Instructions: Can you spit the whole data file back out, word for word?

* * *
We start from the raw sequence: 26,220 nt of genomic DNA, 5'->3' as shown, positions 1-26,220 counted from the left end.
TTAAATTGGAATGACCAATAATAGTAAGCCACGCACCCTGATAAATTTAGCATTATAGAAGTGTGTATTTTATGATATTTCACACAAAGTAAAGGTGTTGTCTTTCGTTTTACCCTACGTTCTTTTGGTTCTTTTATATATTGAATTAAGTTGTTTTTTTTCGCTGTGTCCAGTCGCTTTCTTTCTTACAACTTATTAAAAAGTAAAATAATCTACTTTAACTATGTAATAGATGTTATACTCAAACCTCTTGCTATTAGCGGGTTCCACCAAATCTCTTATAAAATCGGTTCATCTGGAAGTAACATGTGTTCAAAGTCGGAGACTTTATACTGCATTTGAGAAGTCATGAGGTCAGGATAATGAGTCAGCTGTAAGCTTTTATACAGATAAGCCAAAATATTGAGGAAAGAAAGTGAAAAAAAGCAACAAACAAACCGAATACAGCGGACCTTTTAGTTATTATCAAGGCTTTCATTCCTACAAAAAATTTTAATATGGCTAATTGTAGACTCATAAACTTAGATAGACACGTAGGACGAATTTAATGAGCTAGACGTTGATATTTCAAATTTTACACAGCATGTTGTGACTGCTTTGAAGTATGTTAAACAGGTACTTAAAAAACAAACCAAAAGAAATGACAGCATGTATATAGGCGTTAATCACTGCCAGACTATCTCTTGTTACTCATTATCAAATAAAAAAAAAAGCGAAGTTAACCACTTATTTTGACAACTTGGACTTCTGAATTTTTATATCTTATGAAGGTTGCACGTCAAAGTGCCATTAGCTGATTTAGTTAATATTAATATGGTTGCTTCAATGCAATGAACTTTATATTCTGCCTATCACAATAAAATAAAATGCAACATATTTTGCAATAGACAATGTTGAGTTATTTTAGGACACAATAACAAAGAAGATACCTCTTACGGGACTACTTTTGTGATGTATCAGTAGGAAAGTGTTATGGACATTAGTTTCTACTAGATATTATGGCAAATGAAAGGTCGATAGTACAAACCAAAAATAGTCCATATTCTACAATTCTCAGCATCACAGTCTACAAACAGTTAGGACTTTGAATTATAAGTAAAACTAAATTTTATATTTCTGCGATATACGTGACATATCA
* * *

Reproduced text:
We start from the raw sequence: 26,220 nt of genomic DNA, 5'->3' as shown, positions 1-26,220 counted from the left end.
TTAAATTGGAATGACCAATAATAGTAAGCCACGCACCCTGATAAATTTAGCATTATAGAAGTGTGTATTTTATGATATTTCACACAAAGTAAAGGTGTTGTCTTTCGTTTTACCCTACGTTCTTTTGGTTCTTTTATATATTGAATTAAGTTGTTTTTTTTCGCTGTGTCCAGTCGCTTTCTTTCTTACAACTTATTAAAAAGTAAAATAATCTACTTTAACTATGTAATAGATGTTATACTCAAACCTCTTGCTATTAGCGGGTTCCACCAAATCTCTTATAAAATCGGTTCATCTGGAAGTAACATGTGTTCAAAGTCGGAGACTTTATACTGCATTTGAGAAGTCATGAGGTCAGGATAATGAGTCAGCTGTAAGCTTTTATACAGATAAGCCAAAATATTGAGGAAAGAAAGTGAAAAAAAGCAACAAACAAACCGAATACAGCGGACCTTTTAGTTATTATCAAGGCTTTCATTCCTACAAAAAATTTTAATATGGCTAATTGTAGACTCATAAACTTAGATAGACACGTAGGACGAATTTAATGAGCTAGACGTTGATATTTCAAATTTTACACAGCATGTTGTGACTGCTTTGAAGTATGTTAAACAGGTACTTAAAAAACAAACCAAAAGAAATGACAGCATGTATATAGGCGTTAATCACTGCCAGACTATCTCTTGTTACTCATTATCAAATAAAAAAAAAAGCGAAGTTAACCACTTATTTTGACAACTTGGACTTCTGAATTTTTATATCTTATGAAGGTTGCACGTCAAAGTGCCATTAGCTGATTTAGTTAATATTAATATGGTTGCTTCAATGCAATGAACTTTATATTCTGCCTATCACAATAAAATAAAATGCAACATATTTTGCAATAGACAATGTTGAGTTATTTTAGGACACAATAACAAAGAAGATACCTCTTACGGGACTACTTTTGTGATGTATCAGTAGGAAAGTGTTATGGACATTAGTTTCTACTAGATATTATGGCAAATGAAAGGTCGATAGTACAAACCAAAAATAGTCCATATTCTACAATTCTCAGCATCACAGTCTACAAACAGTTAGGACTTTGAATTATAAGTAAAACTAAATTTTATATTTCTGCGATATACGTGACATATCA